Here's my latest newsletter. You are all in my prayers as you minister to our dear Russian brothers and sisters.
I'm writing from Delaware where I am spending some wonderful days with my friends from Russia. Helen, her husband, Guenna, and their granddaughter, Veronica arrived in Seattle on July 9. I flew there to meet them and we spent several days with my friend, Carol before coming to Harrisburg on the 12th. Each new day is exciting as I experience America through the eyes of my wonderful Russian family.
We toured in Seattle and again in Hershey and it was good, but they most enjoy relaxing in our homes and being a natural part of our families. On our drive to Delaware on the 18th of July, I traveled route 896 which is where many Amish families live. It was interesting for all of us. We saw so much activity. There were families walking along the roads, many buggies - some open courting buggies and some closed with families. Little children dressed in their Sunday clothes waved at us from the windows of the buggies and gave us a thumbs-up or a peace sign as we passed. At one home we saw a church gathering. It was a modern ranch house with no electricity, and we knew it was a church meeting by the row of horses and buggies along the front fence and the small children playing in the yard. I had planned to take Helen and family to the Amish tourist spots, but our drive along their homes was much more informative and interesting. Guenna and Helen were impressed with the fertile farm land and the beautiful crops in spite of the drought in Pennsylvania right now.
We have been able to make contact with friends of Helen in Connecticut and in Colorado. If possible, we will try to help them to meet in person. One plan which is getting more and more possible is to drive them back to Seattle and see a whole lot of America on the way. Between Joyce and I, we have friends who will be happy to house us all the way west. We'll see and I'll keep you informed.
Helen reinforced the news of the economic crisis in Russia and brought me up-to-date about our neighbors in the apartment house where we lived in 1997. Most of the news is depressing because many of our neighbors are elderly and cannot afford to buy good food and medicines due to the recent inflation. As we talked, we spoke about the homeless problem there now and we learned there is a homeless man living beside the dumpster outside the apartment where we lived. The neighbors are taking him food and they are kind to him but Helen said that the problem is so great that many will starve or freeze this winter. She told me more about the homeless who are living at the city garbage dump where Ura is taking his ministry now. The rest of my letter will give details about this part of Ura's vision and I know it will break your heart. The story will be told by Ari and Helen.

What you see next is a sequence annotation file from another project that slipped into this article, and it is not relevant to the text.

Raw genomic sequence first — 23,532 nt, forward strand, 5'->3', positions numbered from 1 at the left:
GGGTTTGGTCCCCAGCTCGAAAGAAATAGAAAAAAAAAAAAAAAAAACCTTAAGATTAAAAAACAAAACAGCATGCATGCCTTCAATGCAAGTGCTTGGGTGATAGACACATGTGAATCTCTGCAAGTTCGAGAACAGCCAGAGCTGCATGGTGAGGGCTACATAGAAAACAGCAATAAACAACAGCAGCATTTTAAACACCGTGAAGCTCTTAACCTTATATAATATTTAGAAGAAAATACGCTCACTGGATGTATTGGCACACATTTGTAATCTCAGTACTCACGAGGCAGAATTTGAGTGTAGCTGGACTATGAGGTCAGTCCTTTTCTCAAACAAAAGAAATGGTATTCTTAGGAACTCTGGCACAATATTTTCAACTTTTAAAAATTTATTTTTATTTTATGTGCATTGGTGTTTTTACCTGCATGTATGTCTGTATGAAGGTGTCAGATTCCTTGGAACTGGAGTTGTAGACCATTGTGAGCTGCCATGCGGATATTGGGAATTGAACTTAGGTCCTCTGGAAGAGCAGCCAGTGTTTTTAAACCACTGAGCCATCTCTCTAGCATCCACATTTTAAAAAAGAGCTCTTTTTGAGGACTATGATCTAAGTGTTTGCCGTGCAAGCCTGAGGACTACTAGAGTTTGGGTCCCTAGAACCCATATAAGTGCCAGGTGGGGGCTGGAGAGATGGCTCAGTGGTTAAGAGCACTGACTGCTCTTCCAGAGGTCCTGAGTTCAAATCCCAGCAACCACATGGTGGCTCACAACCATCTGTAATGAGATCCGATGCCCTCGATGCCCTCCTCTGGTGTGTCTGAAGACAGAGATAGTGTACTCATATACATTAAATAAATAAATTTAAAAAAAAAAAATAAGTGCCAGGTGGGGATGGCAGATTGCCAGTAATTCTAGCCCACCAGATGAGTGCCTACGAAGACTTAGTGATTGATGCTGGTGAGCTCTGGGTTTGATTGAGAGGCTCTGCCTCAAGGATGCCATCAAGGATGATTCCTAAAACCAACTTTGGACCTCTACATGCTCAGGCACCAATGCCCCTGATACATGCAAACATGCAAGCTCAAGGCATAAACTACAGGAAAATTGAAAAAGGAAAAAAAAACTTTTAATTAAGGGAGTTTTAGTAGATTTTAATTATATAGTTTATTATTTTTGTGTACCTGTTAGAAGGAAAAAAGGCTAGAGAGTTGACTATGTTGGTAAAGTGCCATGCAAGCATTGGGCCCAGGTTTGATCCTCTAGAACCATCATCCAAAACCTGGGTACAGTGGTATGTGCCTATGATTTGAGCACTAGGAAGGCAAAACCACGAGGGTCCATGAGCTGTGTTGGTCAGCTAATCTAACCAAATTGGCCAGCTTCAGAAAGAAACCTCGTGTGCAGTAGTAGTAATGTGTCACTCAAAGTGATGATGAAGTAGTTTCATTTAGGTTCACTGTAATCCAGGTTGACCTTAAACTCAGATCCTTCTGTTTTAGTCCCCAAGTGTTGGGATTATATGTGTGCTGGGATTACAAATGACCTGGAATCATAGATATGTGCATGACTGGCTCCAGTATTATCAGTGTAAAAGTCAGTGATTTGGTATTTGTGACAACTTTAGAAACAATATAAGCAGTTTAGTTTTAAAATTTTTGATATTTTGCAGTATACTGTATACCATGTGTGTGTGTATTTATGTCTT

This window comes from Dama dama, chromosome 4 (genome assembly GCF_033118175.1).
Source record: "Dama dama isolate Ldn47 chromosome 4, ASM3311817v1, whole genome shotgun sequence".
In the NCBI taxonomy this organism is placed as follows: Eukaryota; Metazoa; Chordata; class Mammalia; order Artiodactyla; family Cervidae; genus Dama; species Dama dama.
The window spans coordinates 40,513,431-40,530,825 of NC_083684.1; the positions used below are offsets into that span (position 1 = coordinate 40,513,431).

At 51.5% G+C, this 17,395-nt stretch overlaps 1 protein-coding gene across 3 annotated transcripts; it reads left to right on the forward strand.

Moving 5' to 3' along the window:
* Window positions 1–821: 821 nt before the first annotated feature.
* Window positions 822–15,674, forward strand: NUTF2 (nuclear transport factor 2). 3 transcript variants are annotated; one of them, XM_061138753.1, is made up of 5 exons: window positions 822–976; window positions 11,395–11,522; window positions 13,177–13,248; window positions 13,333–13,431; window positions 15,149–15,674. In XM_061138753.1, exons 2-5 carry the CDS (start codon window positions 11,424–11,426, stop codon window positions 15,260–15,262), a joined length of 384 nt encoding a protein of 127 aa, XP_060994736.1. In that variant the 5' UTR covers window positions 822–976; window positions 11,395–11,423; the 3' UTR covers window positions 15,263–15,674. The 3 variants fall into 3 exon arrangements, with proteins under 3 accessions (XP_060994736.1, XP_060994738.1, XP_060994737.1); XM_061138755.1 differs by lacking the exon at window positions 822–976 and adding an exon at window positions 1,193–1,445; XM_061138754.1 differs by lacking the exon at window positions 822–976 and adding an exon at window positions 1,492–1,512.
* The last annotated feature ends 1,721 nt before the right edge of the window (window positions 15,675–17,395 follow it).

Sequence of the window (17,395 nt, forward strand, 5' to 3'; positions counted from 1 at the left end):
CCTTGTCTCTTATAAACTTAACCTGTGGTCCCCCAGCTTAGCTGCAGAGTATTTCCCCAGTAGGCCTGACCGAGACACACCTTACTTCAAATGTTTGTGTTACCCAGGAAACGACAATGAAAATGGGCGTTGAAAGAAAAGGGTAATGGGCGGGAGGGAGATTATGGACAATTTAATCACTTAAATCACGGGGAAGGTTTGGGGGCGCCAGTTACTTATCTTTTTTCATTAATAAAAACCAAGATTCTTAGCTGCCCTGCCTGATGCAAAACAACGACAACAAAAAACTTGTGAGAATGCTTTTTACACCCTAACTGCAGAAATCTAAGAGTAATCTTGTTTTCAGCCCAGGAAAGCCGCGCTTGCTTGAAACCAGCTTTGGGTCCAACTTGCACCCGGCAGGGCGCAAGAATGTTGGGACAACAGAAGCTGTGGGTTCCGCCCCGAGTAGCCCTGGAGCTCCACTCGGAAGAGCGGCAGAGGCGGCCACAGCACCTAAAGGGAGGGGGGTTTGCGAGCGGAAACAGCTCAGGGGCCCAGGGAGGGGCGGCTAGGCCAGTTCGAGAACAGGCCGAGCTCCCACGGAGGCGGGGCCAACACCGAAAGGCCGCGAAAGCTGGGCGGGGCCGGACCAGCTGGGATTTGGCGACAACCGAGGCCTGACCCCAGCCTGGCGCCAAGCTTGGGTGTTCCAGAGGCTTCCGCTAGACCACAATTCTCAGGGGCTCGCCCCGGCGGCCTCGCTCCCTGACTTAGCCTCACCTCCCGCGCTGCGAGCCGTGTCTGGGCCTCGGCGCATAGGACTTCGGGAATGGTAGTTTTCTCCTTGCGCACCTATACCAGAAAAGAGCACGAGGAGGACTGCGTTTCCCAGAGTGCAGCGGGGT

I introduced Ari in my last letter and explained that Ari has been called to full-time mission work in Khabarovsk, Russia. She works with the church-planting team and as a result, she is involved with the pastors of several Russian churches. She recently wrote me about her experience with Pastor Ura of Khabarovsk as they went to the city garbage dump to minister to the homeless there. Jack Stevenson and Frank Decker , two representatives of the Mission Society were in Khabarovsk to help with a work mission for the orphanages of the city. They accompanied Ari and Ura as they took food and Bibles to the homeless.
Jack, Frank, Tanya and I went to the garbage dump with Ura and a man named Sasha who sometimes attends the Full Gospel Church. (Ura's church) The day we went, we met at Ura's house. Sasha and Jenya (Ura's wife) had packed 42 boxed lunches to distribute. They bought disposable half liter containers with lids and silverware at the paper optum where you shopped while in Khabarovsk. They made a rice dish called 'ploff' (pork, carrots and onions with rice) for the main dish. On top of that they put a cabbage and cucumber salad. They wrapped two pieces of bread in plastic wrap and put that on the top. All together, Ura figured that it cost $.50 per meal. I don't remember if that included the containers.